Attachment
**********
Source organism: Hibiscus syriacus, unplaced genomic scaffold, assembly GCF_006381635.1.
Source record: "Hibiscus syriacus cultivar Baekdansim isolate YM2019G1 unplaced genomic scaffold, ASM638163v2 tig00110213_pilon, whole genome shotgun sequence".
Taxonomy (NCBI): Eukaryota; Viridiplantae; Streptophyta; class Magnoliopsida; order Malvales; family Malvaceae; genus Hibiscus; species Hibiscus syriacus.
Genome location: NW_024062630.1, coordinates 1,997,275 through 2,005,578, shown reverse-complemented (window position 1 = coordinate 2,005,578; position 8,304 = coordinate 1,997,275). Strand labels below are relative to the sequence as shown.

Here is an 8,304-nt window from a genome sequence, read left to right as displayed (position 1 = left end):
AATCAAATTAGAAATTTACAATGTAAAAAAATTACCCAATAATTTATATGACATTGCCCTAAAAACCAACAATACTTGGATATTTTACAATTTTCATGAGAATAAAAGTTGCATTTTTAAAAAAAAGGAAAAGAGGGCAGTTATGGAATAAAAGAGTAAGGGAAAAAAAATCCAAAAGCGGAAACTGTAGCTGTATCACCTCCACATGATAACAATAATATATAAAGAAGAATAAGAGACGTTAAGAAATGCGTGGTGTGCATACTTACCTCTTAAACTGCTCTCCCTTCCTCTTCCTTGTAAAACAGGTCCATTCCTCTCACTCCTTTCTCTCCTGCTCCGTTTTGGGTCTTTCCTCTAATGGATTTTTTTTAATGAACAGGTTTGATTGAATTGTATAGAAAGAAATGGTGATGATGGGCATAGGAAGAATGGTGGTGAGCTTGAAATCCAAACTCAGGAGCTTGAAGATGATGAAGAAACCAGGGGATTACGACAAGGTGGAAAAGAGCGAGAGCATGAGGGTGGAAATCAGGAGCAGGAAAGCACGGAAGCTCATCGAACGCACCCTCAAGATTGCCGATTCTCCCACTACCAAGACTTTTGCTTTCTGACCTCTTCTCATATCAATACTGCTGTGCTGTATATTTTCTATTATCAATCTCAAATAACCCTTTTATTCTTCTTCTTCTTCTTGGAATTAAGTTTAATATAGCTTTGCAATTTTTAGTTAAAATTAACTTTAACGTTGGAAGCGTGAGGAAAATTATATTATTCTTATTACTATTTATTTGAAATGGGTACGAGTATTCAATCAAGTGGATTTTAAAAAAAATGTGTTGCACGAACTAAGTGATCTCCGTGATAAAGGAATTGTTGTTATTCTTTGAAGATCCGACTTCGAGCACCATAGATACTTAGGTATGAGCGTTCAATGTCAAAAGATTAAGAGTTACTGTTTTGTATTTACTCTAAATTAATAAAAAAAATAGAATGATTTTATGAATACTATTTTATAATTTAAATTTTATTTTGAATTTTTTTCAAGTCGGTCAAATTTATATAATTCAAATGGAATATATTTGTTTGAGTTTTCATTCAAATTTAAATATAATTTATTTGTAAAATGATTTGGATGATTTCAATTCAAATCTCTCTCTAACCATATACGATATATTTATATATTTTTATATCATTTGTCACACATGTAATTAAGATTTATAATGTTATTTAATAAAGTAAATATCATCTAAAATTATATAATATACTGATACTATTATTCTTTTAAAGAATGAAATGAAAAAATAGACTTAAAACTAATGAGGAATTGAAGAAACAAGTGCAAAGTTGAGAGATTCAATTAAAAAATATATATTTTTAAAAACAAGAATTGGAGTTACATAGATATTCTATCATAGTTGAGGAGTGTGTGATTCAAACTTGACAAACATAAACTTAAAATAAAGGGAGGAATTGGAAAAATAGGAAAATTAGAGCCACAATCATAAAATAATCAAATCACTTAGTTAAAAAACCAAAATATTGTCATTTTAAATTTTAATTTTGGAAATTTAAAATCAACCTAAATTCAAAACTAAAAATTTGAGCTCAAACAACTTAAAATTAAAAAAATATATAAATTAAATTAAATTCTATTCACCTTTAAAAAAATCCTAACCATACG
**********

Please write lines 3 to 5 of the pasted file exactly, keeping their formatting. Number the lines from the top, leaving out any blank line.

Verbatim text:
Taxonomy (NCBI): Eukaryota; Viridiplantae; Streptophyta; class Magnoliopsida; order Malvales; family Malvaceae; genus Hibiscus; species Hibiscus syriacus.
Genome location: NW_024062630.1, coordinates 1,997,275 through 2,005,578, shown reverse-complemented (window position 1 = coordinate 2,005,578; position 8,304 = coordinate 1,997,275). Strand labels below are relative to the sequence as shown.

Here is an 8,304-nt window from a genome sequence, read left to right as displayed (position 1 = left end):